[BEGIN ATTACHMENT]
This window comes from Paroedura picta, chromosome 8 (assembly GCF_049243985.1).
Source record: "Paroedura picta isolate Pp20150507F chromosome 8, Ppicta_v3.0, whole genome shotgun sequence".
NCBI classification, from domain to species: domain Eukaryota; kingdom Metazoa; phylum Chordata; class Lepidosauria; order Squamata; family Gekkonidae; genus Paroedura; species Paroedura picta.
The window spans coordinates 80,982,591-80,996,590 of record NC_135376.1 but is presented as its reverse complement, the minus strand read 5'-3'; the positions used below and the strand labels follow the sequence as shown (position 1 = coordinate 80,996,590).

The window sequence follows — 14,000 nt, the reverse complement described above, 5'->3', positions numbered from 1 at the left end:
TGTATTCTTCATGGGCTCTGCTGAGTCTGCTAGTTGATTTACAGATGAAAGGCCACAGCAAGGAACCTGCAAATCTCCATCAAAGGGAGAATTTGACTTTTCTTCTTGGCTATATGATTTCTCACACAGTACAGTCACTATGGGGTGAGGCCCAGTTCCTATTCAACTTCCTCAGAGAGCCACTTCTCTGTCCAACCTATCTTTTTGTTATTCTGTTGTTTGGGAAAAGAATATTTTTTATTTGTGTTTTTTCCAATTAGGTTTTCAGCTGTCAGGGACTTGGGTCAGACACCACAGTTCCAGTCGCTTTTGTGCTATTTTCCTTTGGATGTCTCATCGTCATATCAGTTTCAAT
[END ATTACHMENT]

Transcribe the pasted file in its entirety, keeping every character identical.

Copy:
This window comes from Paroedura picta, chromosome 8 (assembly GCF_049243985.1).
Source record: "Paroedura picta isolate Pp20150507F chromosome 8, Ppicta_v3.0, whole genome shotgun sequence".
NCBI classification, from domain to species: domain Eukaryota; kingdom Metazoa; phylum Chordata; class Lepidosauria; order Squamata; family Gekkonidae; genus Paroedura; species Paroedura picta.
The window spans coordinates 80,982,591-80,996,590 of record NC_135376.1 but is presented as its reverse complement, the minus strand read 5'-3'; the positions used below and the strand labels follow the sequence as shown (position 1 = coordinate 80,996,590).

The window sequence follows — 14,000 nt, the reverse complement described above, 5'->3', positions numbered from 1 at the left end:
TGTATTCTTCATGGGCTCTGCTGAGTCTGCTAGTTGATTTACAGATGAAAGGCCACAGCAAGGAACCTGCAAATCTCCATCAAAGGGAGAATTTGACTTTTCTTCTTGGCTATATGATTTCTCACACAGTACAGTCACTATGGGGTGAGGCCCAGTTCCTATTCAACTTCCTCAGAGAGCCACTTCTCTGTCCAACCTATCTTTTTGTTATTCTGTTGTTTGGGAAAAGAATATTTTTTATTTGTGTTTTTTCCAATTAGGTTTTCAGCTGTCAGGGACTTGGGTCAGACACCACAGTTCCAGTCGCTTTTGTGCTATTTTCCTTTGGATGTCTCATCGTCATATCAGTTTCAAT